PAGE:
How Do They Work?The full name for beta blockers is actually "beta-adrenergic blocking agents." As the name implies, these medications work by blocking beta receptors in the body. Beta receptors are located in a number of places within the body, including the heart and blood vessels. Stress hormones (such as adrenaline) bind to these receptors and cause certain reactions in the body, such as:
- Increasing the heart rate
- Increasing the force with which the heart pumps blood
- Increasing blood pressure (both systolic blood pressure and diastolic blood pressure)
- Opening the airways of the lungs (bronchodilation)
- Constricting blood vessels.
By blocking beta receptors, beta blockers cause the reverse effect of stress hormones. They lower the heart rate and both systolic and diastolic blood pressure. However, they can also cause a worsening of breathing problems, such as asthma and chronic obstructive pulmonary disease (by blocking the beneficial effects of stress hormones and related asthma medications in the airways).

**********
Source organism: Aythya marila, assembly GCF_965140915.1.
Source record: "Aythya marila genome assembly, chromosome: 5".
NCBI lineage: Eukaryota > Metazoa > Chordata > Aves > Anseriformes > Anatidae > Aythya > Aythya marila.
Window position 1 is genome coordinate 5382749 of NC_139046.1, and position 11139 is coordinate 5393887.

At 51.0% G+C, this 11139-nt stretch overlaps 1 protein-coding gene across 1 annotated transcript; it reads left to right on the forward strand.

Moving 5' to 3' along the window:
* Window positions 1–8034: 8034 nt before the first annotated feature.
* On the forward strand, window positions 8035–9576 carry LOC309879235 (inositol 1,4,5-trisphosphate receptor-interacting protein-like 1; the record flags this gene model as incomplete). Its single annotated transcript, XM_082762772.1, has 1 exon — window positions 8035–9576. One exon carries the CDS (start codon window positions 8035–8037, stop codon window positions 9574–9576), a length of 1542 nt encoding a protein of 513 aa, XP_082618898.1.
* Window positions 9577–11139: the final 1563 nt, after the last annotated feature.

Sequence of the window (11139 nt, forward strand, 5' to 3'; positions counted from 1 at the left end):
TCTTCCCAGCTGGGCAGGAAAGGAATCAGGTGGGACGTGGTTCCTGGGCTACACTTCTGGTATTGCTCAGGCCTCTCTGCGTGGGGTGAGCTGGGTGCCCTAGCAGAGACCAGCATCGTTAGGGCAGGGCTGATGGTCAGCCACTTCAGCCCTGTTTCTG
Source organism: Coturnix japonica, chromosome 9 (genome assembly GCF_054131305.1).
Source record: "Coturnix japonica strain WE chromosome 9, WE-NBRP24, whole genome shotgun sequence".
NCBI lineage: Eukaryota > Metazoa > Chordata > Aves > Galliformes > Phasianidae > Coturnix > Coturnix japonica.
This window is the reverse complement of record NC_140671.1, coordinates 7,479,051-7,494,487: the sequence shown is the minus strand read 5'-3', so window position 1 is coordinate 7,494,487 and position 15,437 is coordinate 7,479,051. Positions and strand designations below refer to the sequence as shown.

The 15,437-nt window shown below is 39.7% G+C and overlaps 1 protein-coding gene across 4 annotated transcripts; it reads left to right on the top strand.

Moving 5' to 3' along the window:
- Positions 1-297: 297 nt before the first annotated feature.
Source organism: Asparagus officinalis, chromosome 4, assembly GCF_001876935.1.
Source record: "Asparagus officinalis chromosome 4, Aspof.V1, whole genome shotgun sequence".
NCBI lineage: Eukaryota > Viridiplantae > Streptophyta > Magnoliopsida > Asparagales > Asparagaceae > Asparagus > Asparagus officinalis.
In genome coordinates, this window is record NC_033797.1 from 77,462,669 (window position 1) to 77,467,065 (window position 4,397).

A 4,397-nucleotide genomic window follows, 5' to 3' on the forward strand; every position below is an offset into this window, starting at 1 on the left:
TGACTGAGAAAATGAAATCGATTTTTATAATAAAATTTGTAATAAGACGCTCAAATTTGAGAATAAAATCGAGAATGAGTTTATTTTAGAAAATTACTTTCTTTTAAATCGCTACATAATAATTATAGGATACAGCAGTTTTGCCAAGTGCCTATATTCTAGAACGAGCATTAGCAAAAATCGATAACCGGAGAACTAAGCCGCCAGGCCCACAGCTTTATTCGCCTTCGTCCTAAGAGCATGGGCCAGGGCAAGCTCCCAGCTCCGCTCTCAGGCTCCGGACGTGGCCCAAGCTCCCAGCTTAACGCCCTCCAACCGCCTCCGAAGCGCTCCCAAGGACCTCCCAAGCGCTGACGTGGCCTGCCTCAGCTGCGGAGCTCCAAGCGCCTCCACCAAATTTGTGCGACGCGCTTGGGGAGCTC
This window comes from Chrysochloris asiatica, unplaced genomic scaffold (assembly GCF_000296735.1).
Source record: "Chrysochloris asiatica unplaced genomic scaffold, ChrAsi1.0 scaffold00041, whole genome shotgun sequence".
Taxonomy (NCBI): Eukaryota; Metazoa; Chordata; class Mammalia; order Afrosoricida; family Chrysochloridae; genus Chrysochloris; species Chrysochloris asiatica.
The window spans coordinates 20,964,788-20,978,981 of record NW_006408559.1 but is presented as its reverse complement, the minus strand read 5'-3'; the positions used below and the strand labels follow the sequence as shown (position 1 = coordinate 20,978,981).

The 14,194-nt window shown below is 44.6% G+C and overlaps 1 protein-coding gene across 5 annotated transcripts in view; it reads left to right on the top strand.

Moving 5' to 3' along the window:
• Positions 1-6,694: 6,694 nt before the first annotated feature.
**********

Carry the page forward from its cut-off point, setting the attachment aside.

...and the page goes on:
It is not entirely clear how beta blockers work to prevent migraines or to improve survival after a heart attack. It is thought that they are probably useful for treating performance anxiety by preventing a racing heart. Beta blockers work for treating irregular and/or rapid heart rhythms by slowing down the conduction of the electrical signals in the heart. Beta blockers work for glaucoma (to lower the pressure in the eye) by decreasing the amount of fluid produced by the eye (known as aqueous humor).